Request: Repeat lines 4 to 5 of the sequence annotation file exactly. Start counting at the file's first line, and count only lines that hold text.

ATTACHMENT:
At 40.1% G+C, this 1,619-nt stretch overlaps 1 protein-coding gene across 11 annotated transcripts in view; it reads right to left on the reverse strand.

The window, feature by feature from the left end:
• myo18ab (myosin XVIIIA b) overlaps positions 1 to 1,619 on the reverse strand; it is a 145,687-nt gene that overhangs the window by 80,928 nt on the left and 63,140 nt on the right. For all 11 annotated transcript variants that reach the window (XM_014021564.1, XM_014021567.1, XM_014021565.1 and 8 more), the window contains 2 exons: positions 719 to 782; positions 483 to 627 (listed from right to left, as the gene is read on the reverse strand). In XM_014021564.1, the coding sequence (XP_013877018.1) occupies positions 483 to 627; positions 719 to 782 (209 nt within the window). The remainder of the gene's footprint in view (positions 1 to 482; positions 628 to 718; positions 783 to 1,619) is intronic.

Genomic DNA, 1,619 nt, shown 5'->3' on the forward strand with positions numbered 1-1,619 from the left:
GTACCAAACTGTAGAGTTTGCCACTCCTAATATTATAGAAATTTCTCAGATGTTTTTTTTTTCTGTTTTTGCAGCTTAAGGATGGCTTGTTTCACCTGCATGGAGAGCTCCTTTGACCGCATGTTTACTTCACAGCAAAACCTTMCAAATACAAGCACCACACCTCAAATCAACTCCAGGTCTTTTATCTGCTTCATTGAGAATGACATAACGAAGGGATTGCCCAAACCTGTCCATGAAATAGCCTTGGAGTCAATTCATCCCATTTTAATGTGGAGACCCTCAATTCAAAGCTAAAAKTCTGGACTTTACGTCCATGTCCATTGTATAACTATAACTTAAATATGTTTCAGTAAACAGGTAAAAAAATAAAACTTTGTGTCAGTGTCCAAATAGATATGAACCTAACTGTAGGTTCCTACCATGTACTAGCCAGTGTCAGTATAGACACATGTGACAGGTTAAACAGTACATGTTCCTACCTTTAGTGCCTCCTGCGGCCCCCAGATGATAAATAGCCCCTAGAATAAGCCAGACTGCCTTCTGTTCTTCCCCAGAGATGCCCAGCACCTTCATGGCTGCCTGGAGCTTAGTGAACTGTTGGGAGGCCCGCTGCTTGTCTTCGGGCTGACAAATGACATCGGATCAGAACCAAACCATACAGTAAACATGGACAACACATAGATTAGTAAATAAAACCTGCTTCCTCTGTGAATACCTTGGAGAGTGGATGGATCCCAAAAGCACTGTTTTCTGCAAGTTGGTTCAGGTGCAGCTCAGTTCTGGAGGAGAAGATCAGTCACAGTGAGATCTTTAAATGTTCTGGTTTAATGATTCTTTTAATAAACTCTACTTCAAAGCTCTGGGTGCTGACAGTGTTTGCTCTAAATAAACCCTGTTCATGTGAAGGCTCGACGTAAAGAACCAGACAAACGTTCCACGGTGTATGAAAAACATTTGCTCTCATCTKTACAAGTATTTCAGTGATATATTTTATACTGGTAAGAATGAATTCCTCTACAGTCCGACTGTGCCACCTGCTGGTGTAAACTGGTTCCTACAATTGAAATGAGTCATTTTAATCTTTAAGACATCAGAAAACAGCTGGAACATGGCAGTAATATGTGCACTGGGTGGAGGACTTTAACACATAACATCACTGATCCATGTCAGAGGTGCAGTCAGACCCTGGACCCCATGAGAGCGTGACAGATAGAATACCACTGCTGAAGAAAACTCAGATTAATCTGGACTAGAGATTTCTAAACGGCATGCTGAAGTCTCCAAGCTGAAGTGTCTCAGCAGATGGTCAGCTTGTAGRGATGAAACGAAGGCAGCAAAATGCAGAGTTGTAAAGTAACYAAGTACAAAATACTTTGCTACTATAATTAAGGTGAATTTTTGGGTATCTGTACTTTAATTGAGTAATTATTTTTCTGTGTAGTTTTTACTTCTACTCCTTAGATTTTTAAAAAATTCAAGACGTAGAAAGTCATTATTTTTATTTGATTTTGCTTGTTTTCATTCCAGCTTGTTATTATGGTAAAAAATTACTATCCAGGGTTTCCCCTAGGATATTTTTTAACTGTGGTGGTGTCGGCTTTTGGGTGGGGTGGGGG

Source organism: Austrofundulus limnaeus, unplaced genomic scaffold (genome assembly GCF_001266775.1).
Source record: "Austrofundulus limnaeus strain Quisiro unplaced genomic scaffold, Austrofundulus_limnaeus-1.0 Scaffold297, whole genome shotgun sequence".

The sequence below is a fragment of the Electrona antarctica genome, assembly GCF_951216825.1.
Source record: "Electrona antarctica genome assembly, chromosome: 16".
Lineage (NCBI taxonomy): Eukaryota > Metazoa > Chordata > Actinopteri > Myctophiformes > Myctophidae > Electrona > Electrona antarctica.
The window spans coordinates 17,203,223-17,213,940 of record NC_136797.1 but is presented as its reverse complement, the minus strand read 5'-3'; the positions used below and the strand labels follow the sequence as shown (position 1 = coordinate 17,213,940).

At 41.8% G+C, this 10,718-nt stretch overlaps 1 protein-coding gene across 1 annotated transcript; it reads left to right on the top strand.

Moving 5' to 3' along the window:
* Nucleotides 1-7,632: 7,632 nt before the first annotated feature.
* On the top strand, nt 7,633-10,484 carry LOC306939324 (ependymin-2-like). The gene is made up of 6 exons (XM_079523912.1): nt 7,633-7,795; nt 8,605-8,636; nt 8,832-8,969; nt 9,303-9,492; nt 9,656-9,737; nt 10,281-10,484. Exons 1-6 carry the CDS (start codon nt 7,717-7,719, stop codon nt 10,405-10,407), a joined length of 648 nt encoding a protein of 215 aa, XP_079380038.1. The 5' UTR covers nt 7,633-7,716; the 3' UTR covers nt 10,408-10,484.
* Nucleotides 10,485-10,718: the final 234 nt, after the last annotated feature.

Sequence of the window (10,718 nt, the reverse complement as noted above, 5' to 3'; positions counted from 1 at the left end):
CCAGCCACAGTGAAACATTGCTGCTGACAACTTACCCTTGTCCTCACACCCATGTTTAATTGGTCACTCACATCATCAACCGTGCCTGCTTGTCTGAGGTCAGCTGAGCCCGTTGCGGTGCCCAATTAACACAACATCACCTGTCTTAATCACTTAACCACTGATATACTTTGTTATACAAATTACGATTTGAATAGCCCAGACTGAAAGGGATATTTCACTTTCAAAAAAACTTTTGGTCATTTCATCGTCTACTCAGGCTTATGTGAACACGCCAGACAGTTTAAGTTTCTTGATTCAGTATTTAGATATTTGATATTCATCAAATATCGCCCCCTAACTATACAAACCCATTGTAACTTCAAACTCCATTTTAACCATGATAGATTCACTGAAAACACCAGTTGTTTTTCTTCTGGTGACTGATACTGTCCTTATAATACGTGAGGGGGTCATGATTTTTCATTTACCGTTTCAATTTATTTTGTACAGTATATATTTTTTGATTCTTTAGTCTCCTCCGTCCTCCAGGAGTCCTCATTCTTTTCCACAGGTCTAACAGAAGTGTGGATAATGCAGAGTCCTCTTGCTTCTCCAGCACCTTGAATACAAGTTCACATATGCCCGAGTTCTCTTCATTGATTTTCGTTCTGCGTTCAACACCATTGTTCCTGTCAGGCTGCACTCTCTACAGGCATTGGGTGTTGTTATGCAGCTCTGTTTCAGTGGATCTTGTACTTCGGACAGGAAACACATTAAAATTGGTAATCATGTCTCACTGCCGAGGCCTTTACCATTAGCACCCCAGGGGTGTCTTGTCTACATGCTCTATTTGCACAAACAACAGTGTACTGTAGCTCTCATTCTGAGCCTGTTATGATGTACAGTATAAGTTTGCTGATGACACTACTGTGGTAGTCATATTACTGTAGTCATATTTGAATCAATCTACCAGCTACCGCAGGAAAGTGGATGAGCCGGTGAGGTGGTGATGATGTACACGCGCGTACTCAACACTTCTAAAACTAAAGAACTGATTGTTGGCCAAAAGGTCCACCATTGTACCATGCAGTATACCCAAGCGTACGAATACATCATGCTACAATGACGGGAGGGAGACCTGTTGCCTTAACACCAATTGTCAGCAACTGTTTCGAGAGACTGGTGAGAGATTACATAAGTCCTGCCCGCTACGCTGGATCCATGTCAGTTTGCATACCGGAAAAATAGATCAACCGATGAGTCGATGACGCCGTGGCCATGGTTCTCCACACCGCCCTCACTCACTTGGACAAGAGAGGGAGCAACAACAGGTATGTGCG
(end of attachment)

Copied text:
Genomic DNA, 1,619 nt, shown 5'->3' on the forward strand with positions numbered 1-1,619 from the left:
GTACCAAACTGTAGAGTTTGCCACTCCTAATATTATAGAAATTTCTCAGATGTTTTTTTTTTCTGTTTTTGCAGCTTAAGGATGGCTTGTTTCACCTGCATGGAGAGCTCCTTTGACCGCATGTTTACTTCACAGCAAAACCTTMCAAATACAAGCACCACACCTCAAATCAACTCCAGGTCTTTTATCTGCTTCATTGAGAATGACATAACGAAGGGATTGCCCAAACCTGTCCATGAAATAGCCTTGGAGTCAATTCATCCCATTTTAATGTGGAGACCCTCAATTCAAAGCTAAAAKTCTGGACTTTACGTCCATGTCCATTGTATAACTATAACTTAAATATGTTTCAGTAAACAGGTAAAAAAATAAAACTTTGTGTCAGTGTCCAAATAGATATGAACCTAACTGTAGGTTCCTACCATGTACTAGCCAGTGTCAGTATAGACACATGTGACAGGTTAAACAGTACATGTTCCTACCTTTAGTGCCTCCTGCGGCCCCCAGATGATAAATAGCCCCTAGAATAAGCCAGACTGCCTTCTGTTCTTCCCCAGAGATGCCCAGCACCTTCATGGCTGCCTGGAGCTTAGTGAACTGTTGGGAGGCCCGCTGCTTGTCTTCGGGCTGACAAATGACATCGGATCAGAACCAAACCATACAGTAAACATGGACAACACATAGATTAGTAAATAAAACCTGCTTCCTCTGTGAATACCTTGGAGAGTGGATGGATCCCAAAAGCACTGTTTTCTGCAAGTTGGTTCAGGTGCAGCTCAGTTCTGGAGGAGAAGATCAGTCACAGTGAGATCTTTAAATGTTCTGGTTTAATGATTCTTTTAATAAACTCTACTTCAAAGCTCTGGGTGCTGACAGTGTTTGCTCTAAATAAACCCTGTTCATGTGAAGGCTCGACGTAAAGAACCAGACAAACGTTCCACGGTGTATGAAAAACATTTGCTCTCATCTKTACAAGTATTTCAGTGATATATTTTATACTGGTAAGAATGAATTCCTCTACAGTCCGACTGTGCCACCTGCTGGTGTAAACTGGTTCCTACAATTGAAATGAGTCATTTTAATCTTTAAGACATCAGAAAACAGCTGGAACATGGCAGTAATATGTGCACTGGGTGGAGGACTTTAACACATAACATCACTGATCCATGTCAGAGGTGCAGTCAGACCCTGGACCCCATGAGAGCGTGACAGATAGAATACCACTGCTGAAGAAAACTCAGATTAATCTGGACTAGAGATTTCTAAACGGCATGCTGAAGTCTCCAAGCTGAAGTGTCTCAGCAGATGGTCAGCTTGTAGRGATGAAACGAAGGCAGCAAAATGCAGAGTTGTAAAGTAACYAAGTACAAAATACTTTGCTACTATAATTAAGGTGAATTTTTGGGTATCTGTACTTTAATTGAGTAATTATTTTTCTGTGTAGTTTTTACTTCTACTCCTTAGATTTTTAAAAAATTCAAGACGTAGAAAGTCATTATTTTTATTTGATTTTGCTTGTTTTCATTCCAGCTTGTTATTATGGTAAAAAATTACTATCCAGGGTTTCCCCTAGGATATTTTTTAACTGTGGTGGTGTCGGCTTTTGGGTGGGGTGGGGG